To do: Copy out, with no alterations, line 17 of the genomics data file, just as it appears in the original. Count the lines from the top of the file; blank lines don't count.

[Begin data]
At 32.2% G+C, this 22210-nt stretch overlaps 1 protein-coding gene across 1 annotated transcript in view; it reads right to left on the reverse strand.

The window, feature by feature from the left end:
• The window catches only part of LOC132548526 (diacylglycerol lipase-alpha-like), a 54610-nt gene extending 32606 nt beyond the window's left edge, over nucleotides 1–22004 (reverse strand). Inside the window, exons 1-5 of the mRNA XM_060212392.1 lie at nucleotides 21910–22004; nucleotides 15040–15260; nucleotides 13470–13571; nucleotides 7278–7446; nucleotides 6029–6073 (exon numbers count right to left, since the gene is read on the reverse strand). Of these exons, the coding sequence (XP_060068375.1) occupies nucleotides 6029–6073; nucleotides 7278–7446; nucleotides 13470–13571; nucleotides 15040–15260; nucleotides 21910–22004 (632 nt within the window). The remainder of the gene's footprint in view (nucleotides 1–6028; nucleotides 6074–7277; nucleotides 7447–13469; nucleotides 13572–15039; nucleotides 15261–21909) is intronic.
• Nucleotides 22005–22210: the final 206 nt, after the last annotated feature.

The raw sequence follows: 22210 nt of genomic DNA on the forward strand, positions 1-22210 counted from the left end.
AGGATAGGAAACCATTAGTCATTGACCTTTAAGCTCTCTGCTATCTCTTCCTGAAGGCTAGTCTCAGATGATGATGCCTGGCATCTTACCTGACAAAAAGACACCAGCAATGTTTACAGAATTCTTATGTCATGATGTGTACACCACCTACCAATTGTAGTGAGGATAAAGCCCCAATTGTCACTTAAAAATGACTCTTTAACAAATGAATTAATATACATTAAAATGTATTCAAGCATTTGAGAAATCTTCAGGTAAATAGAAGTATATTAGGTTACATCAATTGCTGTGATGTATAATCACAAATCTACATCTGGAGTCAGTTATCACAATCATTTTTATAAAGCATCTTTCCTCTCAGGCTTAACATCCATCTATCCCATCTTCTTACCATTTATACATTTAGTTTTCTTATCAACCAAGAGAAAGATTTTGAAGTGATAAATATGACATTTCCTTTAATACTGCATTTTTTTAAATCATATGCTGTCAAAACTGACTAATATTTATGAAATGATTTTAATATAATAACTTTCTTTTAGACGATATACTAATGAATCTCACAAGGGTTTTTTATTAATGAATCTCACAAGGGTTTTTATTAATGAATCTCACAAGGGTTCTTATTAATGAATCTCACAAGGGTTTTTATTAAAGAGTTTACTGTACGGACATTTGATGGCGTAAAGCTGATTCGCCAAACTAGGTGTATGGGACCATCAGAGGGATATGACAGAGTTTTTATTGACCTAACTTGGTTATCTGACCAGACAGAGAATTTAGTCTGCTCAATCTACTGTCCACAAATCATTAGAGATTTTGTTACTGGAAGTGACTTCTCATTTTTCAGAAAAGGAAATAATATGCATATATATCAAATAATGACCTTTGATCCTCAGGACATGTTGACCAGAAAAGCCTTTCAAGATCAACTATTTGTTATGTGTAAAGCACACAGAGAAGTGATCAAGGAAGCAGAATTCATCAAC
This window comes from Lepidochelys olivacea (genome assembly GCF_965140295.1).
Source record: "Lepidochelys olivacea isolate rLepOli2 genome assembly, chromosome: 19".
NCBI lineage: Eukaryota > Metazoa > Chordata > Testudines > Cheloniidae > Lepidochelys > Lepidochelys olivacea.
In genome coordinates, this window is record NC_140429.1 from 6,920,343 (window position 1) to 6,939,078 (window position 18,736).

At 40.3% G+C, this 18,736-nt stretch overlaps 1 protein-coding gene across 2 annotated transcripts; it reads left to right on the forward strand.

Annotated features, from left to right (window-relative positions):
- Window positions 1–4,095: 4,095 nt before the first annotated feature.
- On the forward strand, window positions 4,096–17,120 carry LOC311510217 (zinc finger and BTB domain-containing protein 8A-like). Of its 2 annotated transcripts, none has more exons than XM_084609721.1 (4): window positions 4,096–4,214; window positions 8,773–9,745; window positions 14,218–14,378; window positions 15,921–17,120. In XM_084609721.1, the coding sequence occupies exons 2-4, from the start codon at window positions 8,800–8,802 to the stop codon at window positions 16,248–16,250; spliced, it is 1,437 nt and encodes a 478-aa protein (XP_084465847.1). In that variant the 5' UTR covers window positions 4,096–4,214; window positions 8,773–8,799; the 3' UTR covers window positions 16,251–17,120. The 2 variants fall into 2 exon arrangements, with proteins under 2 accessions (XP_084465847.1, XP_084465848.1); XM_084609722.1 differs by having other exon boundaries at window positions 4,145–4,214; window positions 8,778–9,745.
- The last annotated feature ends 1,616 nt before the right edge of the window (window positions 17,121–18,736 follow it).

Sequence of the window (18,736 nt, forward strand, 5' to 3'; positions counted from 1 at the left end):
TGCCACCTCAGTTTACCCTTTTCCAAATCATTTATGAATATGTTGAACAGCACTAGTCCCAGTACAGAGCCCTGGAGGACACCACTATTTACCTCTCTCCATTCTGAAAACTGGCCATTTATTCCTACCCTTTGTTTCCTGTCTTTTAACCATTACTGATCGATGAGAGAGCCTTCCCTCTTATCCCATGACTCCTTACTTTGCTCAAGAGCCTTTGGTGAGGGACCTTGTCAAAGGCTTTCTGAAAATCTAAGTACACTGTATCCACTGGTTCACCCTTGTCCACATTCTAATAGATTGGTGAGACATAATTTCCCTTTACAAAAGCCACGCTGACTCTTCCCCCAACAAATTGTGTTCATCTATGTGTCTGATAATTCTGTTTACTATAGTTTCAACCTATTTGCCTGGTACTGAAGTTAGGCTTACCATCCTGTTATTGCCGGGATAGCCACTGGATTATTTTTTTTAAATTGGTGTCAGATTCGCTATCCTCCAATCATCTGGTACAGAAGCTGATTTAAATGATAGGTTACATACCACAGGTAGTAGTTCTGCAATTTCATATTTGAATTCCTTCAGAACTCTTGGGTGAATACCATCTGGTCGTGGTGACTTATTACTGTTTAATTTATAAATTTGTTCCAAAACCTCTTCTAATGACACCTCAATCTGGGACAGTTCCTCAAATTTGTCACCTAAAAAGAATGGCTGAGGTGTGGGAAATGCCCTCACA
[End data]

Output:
TGCCACCTCAGTTTACCCTTTTCCAAATCATTTATGAATATGTTGAACAGCACTAGTCCCAGTACAGAGCCCTGGAGGACACCACTATTTACCTCTCTCCATTCTGAAAACTGGCCATTTATTCCTACCCTTTGTTTCCTGTCTTTTAACCATTACTGATCGATGAGAGAGCCTTCCCTCTTATCCCATGACTCCTTACTTTGCTCAAGAGCCTTTGGTGAGGGACCTTGTCAAAGGCTTTCTGAAAATCTAAGTACACTGTATCCACTGGTTCACCCTTGTCCACATTCTAATAGATTGGTGAGACATAATTTCCCTTTACAAAAGCCACGCTGACTCTTCCCCCAACAAATTGTGTTCATCTATGTGTCTGATAATTCTGTTTACTATAGTTTCAACCTATTTGCCTGGTACTGAAGTTAGGCTTACCATCCTGTTATTGCCGGGATAGCCACTGGATTATTTTTTTTAAATTGGTGTCAGATTCGCTATCCTCCAATCATCTGGTACAGAAGCTGATTTAAATGATAGGTTACATACCACAGGTAGTAGTTCTGCAATTTCATATTTGAATTCCTTCAGAACTCTTGGGTGAATACCATCTGGTCGTGGTGACTTATTACTGTTTAATTTATAAATTTGTTCCAAAACCTCTTCTAATGACACCTCAATCTGGGACAGTTCCTCAAATTTGTCACCTAAAAAGAATGGCTGAGGTGTGGGAAATGCCCTCACA